Information on demand
- By William Matthews
- Dec 09, 2001
First, instant messaging revolutionized communication by enabling kids to juggle multiple conversations. Soon businesses realized it was a good way to help customers or keep employees in separate offices — or countries — in touch toll-free. Now the federal government has gotten the message.
Eight hours a day, five days a week, the National Cancer Institute operates "LiveHelp," an instant-messaging service in which trained cancer information specialists answer questions and help people find information about cancer.
By the end of November, NCI was handling 150 instant-messaging sessions a week from offices in Detroit and Kansas City, Mo. That number is expected to increase as more people become aware of the service, said Judy Patt, a LiveHelp project officer.
The service, which went live in April, uses cancer information specialists already trained to answer questions from callers to NCI's toll-free telephone line.
So far, most of the questions posed through instant messaging have been similar to those asked over the phone — mostly about cancer treatments and clinical trials, Patt said.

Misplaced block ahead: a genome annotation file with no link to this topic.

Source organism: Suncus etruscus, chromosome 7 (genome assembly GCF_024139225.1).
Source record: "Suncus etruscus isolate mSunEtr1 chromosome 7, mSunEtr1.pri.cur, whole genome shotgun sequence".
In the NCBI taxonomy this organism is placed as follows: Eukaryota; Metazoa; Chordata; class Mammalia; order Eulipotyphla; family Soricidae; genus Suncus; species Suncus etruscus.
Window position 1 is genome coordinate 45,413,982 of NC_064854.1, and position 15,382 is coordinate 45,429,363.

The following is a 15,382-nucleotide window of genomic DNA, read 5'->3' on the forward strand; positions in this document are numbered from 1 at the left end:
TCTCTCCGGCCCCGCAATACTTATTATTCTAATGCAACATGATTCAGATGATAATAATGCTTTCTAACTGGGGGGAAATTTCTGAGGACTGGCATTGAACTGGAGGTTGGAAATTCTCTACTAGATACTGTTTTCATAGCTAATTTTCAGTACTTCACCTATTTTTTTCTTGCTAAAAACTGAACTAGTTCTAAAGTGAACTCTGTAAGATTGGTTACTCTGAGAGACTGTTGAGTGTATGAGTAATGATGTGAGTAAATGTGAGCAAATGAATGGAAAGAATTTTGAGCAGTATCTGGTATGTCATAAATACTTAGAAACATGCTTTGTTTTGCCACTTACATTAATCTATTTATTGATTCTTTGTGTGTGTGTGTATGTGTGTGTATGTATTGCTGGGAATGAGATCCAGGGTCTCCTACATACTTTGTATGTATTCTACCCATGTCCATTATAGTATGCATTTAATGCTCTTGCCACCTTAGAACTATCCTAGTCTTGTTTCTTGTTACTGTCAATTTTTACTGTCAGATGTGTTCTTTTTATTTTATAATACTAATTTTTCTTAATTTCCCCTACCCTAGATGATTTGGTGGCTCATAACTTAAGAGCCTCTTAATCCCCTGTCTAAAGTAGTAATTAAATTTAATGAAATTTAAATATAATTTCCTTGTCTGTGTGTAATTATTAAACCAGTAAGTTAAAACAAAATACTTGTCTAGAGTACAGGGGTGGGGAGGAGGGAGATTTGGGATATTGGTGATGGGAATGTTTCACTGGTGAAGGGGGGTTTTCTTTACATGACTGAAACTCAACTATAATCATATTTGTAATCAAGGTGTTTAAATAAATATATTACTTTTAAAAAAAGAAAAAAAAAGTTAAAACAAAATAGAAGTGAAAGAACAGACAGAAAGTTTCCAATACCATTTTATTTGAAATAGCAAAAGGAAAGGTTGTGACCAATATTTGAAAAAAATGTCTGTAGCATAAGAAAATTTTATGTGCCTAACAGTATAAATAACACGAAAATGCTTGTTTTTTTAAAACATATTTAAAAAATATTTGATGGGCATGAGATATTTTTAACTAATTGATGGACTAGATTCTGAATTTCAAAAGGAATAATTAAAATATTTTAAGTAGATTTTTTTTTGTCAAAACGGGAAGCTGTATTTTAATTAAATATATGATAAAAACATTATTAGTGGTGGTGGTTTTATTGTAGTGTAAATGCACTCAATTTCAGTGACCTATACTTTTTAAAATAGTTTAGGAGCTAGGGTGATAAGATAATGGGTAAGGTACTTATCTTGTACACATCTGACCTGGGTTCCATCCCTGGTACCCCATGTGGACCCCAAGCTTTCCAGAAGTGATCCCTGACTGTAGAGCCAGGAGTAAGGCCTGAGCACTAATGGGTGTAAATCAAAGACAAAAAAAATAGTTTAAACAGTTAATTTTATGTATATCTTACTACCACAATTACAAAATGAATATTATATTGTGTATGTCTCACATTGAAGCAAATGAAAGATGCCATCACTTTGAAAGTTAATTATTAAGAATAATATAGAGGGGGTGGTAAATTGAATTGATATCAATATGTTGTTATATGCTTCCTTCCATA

But instant messaging has also generated more questions about rare types of cancers. That may be because people searching for information on rare forms of cancer spend more time on the Internet and are more likely to discover the LiveHelp icon, she said.
The cancer information specialists have discovered that handling instant-messaging queries is a bit different from handling phone calls.
Instant-message information specialists must be adept at expressing themselves in writing, Patt said.
And instant messages are a bit harder to interpret than phone questions because they lack the voice intonation that gives valuable context to phone conversations, she said.
Then there is this disconcerting phenomenon: "We have a lot of disconnects," Patt said. "You might be in the middle of a session, and the person is suddenly not there anymore. You may have sent them to a Web site, and you don't know if they found what they were looking for, or they had to go attend to a screaming child, or what."
Ironically, the service grew out of an effort to use machines rather than people to answer questions about cancer.
Employees in NCI's Communication Technologies Branch wondered whether text-to-speech technology could be used to provide automated responses to requests for information from the public, said Bill Trefzger, a project manager in the Communication Technologies Branch.
Trefzger soon concluded that people are better than software when it comes to answering health questions. Luckily, NCI already had "a whole cadre of well-trained specialists."
Without the information specialists already on staff, it is unlikely that NCI would have had money to staff the program, Patt said.